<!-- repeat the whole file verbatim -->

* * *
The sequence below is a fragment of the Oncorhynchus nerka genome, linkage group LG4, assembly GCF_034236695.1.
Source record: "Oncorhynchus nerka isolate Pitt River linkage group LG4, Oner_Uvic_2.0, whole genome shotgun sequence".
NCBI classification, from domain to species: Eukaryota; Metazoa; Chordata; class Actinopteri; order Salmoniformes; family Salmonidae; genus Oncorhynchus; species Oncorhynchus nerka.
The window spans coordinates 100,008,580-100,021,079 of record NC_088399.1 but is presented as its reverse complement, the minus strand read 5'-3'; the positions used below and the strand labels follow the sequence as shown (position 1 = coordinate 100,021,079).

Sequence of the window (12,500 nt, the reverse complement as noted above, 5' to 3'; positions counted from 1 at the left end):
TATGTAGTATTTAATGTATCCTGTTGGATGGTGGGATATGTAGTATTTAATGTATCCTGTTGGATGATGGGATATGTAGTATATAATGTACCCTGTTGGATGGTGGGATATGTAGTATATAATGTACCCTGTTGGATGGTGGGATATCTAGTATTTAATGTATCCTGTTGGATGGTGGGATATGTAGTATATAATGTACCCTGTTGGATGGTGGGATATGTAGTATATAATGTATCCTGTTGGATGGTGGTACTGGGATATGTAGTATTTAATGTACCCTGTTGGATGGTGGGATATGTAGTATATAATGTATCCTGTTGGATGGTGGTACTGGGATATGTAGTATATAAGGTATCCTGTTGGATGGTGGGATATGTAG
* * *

The sequence below is a fragment of the Oncorhynchus nerka genome, linkage group LG4, assembly GCF_034236695.1.
Source record: "Oncorhynchus nerka isolate Pitt River linkage group LG4, Oner_Uvic_2.0, whole genome shotgun sequence".
NCBI classification, from domain to species: Eukaryota; Metazoa; Chordata; class Actinopteri; order Salmoniformes; family Salmonidae; genus Oncorhynchus; species Oncorhynchus nerka.
The window spans coordinates 100,008,580-100,021,079 of record NC_088399.1 but is presented as its reverse complement, the minus strand read 5'-3'; the positions used below and the strand labels follow the sequence as shown (position 1 = coordinate 100,021,079).

Sequence of the window (12,500 nt, the reverse complement as noted above, 5' to 3'; positions counted from 1 at the left end):
TATGTAGTATTTAATGTATCCTGTTGGATGGTGGGATATGTAGTATTTAATGTATCCTGTTGGATGATGGGATATGTAGTATATAATGTACCCTGTTGGATGGTGGGATATGTAGTATATAATGTACCCTGTTGGATGGTGGGATATCTAGTATTTAATGTATCCTGTTGGATGGTGGGATATGTAGTATATAATGTACCCTGTTGGATGGTGGGATATGTAGTATATAATGTATCCTGTTGGATGGTGGTACTGGGATATGTAGTATTTAATGTACCCTGTTGGATGGTGGGATATGTAGTATATAATGTATCCTGTTGGATGGTGGTACTGGGATATGTAGTATATAAGGTATCCTGTTGGATGGTGGGATATGTAG